Revel’s virtual healthcare innovation series, Rev Up 2020, continued into week 4 on August 25th with a panel discussion moderated by Sara Ratner titled, “Social Determinants of Health Up Close & Personal”. Panelists included:
- Adaeze Enekwechi, PhD, MPP, President, IMPAQ
- Andrew Parker, Founder & CEO, Papa
- Craig Kennedy, President & CEO, Medicaid Health Plans of America
- Scott Megill, Coriell Life Sciences, Innovation Lab Presenter
During this session, our panelists covered a tremendous amount of ground, focusing the conversation on social determinants of health and the impact of the COVID-19 pandemic. Discussion points included:
- Disparities in telehealth, access to broadband, and ways to bridge the tech access gap
- Social isolation and loneliness as a result of COVID-19
- Implicit bias and the impact on healthcare delivery
The insights from this jam-packed session were endless. Here are our 5 favorites.
#1—You may think everyone has a smartphone. You’re wrong.
Access to technology is a key issue and one that our panel described as a super determinant along the SDoH scale. We all assume that smartphones and broadband internet are basic utilities that all people have, but that’s simply not the case. This means that there is a huge population of individuals who can’t access the care they need because they can’t communicate in the way the industry is driving towards.
“Everyone thinks that everyone has a smartphone and broadband—that’s not the case. We’ve got a wide diversity of access and all the sudden we’re met with something like a COVID problem and we quickly move to telehealth and everyone thinks we’ve solved our problems. But not everyone has access, especially within Medicaid.”
Craig KennedyPresident & CEO, Medicaid Health Plans of America
#2—Telehealth is more than video interactions. Embrace all opportunities to connect.
We need to broaden the way we think about telehealth because if we only think of it as a video call with a physician, we’re limiting access to care for people who don’t have access to technology that allows for video calls or in some cases, just aren’t comfortable showing their home environment. Personalized healthcare through telemedicine is more important than ever—how can we innovate to include other forms of distance visits besides video that work for everyone?
“One of the issues I’m grappling with is that we use telemedicine to mean a lot of different things, but usually we’re talking about the video interaction. That will not do for everyone. We have to think about the user and meet them where they are.”
Adaeze Enekwechi, PhD, MPPPresident, IMPAQ
#3—Mail isn’t irrelevant. Especially when it comes to remote testing.
Discounting an entire communication channel that seems antiquated during a time of social distancing is anything but smart. If we can find ways to keep people out of the doctor’s office when there isn’t an immediate health threat, shouldn’t we work towards that kind of model? At home, remote testing is a great way to serve individuals that don’t want to, or can’t, leave their homes in order to receive care. Mail is critical to meet this need in order to send and receive the test kits.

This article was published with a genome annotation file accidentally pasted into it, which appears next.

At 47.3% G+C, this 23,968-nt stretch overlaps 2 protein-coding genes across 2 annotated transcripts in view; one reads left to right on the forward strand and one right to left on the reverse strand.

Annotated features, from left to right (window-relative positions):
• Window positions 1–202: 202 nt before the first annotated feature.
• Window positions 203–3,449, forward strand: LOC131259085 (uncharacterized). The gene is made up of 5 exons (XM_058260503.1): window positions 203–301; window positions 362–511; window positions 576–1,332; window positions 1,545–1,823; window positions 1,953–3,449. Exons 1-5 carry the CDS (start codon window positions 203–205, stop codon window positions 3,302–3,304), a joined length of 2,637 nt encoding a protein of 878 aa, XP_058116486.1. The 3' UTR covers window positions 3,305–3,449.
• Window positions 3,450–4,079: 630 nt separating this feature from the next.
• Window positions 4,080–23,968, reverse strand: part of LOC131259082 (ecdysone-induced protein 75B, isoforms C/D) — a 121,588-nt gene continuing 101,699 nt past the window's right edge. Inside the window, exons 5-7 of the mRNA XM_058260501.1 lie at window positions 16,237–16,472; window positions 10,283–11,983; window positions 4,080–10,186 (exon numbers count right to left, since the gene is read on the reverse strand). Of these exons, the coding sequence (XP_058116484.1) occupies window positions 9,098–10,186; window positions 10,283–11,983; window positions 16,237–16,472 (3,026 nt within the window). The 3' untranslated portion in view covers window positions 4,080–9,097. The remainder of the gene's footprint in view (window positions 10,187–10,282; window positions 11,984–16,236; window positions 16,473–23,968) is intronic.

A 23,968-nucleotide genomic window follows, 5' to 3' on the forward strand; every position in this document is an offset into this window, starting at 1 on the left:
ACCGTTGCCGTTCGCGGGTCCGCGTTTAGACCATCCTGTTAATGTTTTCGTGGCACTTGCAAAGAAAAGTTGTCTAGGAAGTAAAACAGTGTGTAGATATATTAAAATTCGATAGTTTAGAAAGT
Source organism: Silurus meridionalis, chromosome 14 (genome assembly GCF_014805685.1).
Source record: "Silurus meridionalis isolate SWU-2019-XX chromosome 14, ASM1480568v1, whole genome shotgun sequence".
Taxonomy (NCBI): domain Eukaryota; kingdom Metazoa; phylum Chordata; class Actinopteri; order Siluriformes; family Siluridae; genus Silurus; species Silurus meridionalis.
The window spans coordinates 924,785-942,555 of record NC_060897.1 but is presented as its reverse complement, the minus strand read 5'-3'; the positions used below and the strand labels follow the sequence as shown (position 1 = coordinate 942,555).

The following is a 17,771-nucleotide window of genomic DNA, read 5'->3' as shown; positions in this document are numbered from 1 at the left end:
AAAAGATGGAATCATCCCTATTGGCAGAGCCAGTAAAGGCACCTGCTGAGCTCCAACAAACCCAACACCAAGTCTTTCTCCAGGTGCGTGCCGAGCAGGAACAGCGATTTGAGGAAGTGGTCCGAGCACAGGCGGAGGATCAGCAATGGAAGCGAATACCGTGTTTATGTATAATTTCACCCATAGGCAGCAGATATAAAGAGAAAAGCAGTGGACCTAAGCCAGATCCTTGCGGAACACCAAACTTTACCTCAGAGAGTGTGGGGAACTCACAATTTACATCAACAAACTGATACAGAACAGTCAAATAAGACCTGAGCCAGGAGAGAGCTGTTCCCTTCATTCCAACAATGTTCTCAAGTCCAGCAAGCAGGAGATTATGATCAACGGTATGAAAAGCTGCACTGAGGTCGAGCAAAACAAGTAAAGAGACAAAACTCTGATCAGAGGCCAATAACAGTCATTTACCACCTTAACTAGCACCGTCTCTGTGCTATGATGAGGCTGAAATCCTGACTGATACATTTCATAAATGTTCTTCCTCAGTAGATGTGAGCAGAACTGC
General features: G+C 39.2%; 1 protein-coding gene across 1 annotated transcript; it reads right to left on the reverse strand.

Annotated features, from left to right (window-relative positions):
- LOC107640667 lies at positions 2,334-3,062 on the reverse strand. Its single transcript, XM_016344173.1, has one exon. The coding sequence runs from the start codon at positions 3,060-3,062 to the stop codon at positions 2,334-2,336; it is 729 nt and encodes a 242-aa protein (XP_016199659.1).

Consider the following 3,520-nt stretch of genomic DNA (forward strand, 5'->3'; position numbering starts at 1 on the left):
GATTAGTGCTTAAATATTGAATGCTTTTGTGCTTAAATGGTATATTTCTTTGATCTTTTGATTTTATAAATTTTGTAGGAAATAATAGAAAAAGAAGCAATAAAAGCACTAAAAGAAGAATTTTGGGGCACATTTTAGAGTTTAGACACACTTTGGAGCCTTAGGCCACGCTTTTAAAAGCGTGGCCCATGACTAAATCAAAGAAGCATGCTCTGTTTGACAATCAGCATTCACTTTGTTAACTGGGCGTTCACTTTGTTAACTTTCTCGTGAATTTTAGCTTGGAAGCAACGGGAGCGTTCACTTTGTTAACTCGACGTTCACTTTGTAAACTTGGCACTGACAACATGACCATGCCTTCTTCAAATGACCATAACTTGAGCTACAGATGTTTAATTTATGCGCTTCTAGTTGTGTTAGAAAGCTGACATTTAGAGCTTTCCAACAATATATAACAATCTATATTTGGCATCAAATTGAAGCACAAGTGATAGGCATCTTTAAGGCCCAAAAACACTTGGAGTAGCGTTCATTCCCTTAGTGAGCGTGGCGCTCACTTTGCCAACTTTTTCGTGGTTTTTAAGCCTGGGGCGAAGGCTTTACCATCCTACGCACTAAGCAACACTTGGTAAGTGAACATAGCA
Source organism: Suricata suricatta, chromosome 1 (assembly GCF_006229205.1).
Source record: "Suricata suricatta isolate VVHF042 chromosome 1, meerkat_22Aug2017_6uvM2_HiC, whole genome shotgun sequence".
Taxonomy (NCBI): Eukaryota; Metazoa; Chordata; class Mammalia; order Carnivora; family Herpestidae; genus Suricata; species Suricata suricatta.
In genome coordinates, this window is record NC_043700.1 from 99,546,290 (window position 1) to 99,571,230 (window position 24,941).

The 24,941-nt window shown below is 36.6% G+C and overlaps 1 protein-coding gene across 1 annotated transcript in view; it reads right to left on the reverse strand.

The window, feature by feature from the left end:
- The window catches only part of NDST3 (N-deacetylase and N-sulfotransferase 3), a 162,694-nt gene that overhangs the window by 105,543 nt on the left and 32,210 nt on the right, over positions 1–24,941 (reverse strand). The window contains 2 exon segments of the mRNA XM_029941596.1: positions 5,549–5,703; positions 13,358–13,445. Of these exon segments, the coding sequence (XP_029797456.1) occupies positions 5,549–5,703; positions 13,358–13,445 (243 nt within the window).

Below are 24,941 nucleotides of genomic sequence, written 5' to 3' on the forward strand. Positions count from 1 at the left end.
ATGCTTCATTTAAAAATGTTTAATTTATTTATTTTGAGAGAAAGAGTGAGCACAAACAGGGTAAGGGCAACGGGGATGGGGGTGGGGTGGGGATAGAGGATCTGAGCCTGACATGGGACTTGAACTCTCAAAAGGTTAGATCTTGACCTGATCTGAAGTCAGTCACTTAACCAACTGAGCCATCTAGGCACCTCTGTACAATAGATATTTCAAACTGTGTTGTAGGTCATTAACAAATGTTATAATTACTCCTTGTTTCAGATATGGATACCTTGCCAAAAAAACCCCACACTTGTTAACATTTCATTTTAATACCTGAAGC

“COVID-19 has tested our infrastructure in a way we’ve never seen before. This has forced us to close the gaps in our delivery models that have existed for a long time. We had to ask ourselves, ‘how can we outreach and provide services and care to those people that we can’t otherwise reach?’ Through the mail. We shouldn’t discount all of the channels available to us to make connections.”
Scott MegillPresident & CEO, Coriell Life Sciences
#4—Social isolation and loneliness are at an all-time high. Take action to help others and yourself feel less alone.
The pandemic has caused a great amount of disruption and has changed the way we live our lives. We’ve had to adapt to quarantines, stay at home orders, and social distancing measures, and as a result, people have become lonely. And, they’re more willing to admit it.
A silver lining of the pandemic could be that the stigma of depression and loneliness may be fading ever so slightly and people are more willing to take action and seek help. The healthcare industry needs to prepare to meet the mental health demands of their members and be a proactive participant in the individual struggles their members may encounter by reaching out and offering aid before the wave hits. Personalized solutions will be key.
“More now than ever people are lonely and isolated. There are a lot of experiences we can give people to help them feel less alone and people are beginning to raise their hand and ask for help. How do we support the nuance of every individual?”
Andrew ParkerFounder & CEO, Papa
#5—Everyone has implicit bias. Recognize yours.
Bias and prejudice are as much a part of healthcare workers as the general population. The impact in any setting can be devastating, but the stakes are even higher in a healthcare setting. If someone is subject to implicit biases that are negative, it can have an adverse impact on their health. By recognizing implicit bias, acknowledging it, and taking action against it, we’re moving in the right direction to ensure that anyone that seeks care will receive fair and equal treatment.
“It’s a human thing to have implicit bias—awareness, recognition, and action are critical. There’s a lot of room for improvement here, but implicit bias is about recognizing and acting on those things within ourselves.”
Adaeze Enekwechi, PhD, MPPPresident, IMPAQ
Rev Up 2020 concludes next week! Join us for the final panel presentation on September 1st titled, “Bold Innovations in SDoH & What to Expect Next”. You won’t want to miss it. To register for the virtual series, visit revupshow.com.